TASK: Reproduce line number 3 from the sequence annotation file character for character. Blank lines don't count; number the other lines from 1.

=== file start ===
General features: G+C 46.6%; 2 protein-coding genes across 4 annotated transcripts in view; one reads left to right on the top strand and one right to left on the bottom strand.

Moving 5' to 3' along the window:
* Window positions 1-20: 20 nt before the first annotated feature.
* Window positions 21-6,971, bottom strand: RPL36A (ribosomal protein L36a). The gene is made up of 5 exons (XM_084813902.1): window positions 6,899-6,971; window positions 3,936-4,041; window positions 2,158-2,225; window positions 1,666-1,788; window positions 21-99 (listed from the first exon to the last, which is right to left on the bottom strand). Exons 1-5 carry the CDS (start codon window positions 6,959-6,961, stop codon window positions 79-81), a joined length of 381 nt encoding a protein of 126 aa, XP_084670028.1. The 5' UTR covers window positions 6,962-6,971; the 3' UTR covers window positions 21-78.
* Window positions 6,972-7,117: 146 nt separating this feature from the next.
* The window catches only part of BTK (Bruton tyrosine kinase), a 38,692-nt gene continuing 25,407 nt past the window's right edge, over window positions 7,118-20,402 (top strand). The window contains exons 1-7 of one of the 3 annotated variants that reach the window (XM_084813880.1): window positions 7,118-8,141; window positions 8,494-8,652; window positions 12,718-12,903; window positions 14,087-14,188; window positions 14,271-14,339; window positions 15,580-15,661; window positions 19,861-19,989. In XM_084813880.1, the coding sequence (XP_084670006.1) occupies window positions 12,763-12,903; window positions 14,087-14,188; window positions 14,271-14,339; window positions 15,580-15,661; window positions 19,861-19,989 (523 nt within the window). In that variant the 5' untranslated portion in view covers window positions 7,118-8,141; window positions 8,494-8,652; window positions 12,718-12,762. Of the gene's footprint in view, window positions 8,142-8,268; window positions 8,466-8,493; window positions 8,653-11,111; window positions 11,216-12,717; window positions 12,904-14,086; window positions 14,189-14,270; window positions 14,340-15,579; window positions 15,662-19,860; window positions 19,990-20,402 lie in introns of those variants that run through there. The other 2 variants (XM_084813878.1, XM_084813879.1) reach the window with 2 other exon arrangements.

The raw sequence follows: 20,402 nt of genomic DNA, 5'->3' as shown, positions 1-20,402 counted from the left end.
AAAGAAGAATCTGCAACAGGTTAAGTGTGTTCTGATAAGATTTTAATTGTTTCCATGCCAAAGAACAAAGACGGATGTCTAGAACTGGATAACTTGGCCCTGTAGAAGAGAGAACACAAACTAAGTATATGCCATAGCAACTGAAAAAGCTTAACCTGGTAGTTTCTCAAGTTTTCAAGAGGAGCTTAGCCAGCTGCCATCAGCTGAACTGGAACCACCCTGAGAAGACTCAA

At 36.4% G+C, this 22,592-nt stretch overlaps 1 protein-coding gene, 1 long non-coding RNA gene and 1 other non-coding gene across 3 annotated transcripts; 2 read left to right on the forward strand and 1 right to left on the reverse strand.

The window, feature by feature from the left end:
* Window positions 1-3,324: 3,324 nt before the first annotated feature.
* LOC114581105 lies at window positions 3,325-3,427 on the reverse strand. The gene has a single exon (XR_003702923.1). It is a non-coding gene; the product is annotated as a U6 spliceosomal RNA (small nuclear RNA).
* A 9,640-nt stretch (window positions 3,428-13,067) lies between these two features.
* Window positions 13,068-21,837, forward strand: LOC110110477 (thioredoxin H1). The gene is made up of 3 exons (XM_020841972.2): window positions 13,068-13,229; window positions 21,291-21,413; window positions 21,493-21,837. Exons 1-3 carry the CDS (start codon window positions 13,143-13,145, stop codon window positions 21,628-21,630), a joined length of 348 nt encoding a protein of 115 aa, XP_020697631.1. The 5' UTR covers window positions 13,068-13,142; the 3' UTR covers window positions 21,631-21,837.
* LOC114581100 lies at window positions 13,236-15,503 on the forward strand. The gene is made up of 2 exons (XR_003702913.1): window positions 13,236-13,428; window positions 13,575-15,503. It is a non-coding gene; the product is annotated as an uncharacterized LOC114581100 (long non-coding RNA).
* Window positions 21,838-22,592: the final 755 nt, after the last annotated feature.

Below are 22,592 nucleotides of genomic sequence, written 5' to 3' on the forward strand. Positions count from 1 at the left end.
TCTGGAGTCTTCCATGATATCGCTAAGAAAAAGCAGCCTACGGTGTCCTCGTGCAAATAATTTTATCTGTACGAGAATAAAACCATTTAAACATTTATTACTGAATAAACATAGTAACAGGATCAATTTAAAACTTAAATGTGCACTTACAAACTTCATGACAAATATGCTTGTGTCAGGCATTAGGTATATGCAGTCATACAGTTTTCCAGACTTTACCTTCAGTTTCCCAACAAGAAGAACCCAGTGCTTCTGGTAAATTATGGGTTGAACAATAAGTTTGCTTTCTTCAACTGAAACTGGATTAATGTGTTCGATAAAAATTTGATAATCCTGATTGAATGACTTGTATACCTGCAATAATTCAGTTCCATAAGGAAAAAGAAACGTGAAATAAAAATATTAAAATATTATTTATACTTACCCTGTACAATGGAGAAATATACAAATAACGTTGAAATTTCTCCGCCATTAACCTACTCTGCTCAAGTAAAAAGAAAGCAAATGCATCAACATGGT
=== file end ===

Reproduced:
* Window positions 1-20: 20 nt before the first annotated feature.